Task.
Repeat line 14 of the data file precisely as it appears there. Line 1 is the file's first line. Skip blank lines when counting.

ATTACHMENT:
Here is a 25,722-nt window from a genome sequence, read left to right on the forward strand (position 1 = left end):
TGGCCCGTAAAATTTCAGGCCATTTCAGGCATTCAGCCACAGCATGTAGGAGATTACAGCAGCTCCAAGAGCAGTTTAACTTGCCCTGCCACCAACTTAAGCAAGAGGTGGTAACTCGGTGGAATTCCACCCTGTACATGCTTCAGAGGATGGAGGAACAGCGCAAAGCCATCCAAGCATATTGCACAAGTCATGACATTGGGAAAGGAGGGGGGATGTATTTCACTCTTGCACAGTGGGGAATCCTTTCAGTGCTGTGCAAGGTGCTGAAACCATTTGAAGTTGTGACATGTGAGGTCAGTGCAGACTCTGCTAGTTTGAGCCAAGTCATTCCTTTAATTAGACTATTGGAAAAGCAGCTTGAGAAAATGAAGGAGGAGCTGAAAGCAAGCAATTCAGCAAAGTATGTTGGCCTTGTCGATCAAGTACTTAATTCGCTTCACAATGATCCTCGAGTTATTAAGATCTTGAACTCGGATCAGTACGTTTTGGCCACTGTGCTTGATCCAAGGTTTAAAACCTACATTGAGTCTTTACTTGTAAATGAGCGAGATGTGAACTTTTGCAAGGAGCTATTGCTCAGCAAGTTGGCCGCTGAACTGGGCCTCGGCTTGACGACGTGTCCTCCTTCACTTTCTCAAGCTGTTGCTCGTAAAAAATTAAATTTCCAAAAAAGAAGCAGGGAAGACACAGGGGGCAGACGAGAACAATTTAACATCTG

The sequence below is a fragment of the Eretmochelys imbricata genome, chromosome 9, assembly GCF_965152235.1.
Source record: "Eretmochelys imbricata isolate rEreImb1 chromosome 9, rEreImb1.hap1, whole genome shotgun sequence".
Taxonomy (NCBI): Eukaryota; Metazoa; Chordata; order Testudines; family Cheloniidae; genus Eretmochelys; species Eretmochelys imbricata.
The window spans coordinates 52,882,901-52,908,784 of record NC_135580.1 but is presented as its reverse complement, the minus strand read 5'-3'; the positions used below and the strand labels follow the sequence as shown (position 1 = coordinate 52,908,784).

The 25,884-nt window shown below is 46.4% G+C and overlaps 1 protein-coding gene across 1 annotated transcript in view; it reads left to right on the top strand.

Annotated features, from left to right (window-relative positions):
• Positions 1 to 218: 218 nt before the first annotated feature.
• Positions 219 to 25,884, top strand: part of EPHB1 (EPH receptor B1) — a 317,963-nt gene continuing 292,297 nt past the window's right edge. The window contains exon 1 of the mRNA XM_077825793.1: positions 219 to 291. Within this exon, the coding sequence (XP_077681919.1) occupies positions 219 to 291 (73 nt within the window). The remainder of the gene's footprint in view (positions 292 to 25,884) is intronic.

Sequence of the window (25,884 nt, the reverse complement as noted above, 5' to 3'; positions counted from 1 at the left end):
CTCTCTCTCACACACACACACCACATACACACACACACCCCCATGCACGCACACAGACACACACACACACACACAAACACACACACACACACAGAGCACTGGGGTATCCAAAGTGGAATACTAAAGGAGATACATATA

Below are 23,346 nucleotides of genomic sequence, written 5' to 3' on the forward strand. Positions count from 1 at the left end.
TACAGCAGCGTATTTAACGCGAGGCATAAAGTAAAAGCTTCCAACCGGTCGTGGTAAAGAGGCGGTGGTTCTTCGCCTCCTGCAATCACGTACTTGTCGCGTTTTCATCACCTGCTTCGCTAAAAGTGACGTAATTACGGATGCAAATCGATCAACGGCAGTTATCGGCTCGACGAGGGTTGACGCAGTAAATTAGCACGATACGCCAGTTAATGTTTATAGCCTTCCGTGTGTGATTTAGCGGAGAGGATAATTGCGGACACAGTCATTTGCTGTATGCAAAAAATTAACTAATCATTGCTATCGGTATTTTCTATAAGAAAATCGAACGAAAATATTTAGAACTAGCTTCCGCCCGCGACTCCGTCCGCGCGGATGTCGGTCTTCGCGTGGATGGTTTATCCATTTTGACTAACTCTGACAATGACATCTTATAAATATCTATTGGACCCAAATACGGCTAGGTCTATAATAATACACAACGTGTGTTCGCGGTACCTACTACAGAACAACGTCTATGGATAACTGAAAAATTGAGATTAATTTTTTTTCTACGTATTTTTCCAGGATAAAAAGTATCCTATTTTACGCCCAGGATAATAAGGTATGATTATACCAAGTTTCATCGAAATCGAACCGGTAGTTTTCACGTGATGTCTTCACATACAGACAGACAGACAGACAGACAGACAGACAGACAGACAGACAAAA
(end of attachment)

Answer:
TACAGCAGCGTATTTAACGCGAGGCATAAAGTAAAAGCTTCCAACCGGTCGTGGTAAAGAGGCGGTGGTTCTTCGCCTCCTGCAATCACGTACTTGTCGCGTTTTCATCACCTGCTTCGCTAAAAGTGACGTAATTACGGATGCAAATCGATCAACGGCAGTTATCGGCTCGACGAGGGTTGACGCAGTAAATTAGCACGATACGCCAGTTAATGTTTATAGCCTTCCGTGTGTGATTTAGCGGAGAGGATAATTGCGGACACAGTCATTTGCTGTATGCAAAAAATTAACTAATCATTGCTATCGGTATTTTCTATAAGAAAATCGAACGAAAATATTTAGAACTAGCTTCCGCCCGCGACTCCGTCCGCGCGGATGTCGGTCTTCGCGTGGATGGTTTATCCATTTTGACTAACTCTGACAATGACATCTTATAAATATCTATTGGACCCAAATACGGCTAGGTCTATAATAATACACAACGTGTGTTCGCGGTACCTACTACAGAACAACGTCTATGGATAACTGAAAAATTGAGATTAATTTTTTTTCTACGTATTTTTCCAGGATAAAAAGTATCCTATTTTACGCCCAGGATAATAAGGTATGATTATACCAAGTTTCATCGAAATCGAACCGGTAGTTTTCACGTGATGTCTTCACATACAGACAGACAGACAGACAGACAGACAGACAGACAGACAGACAAAA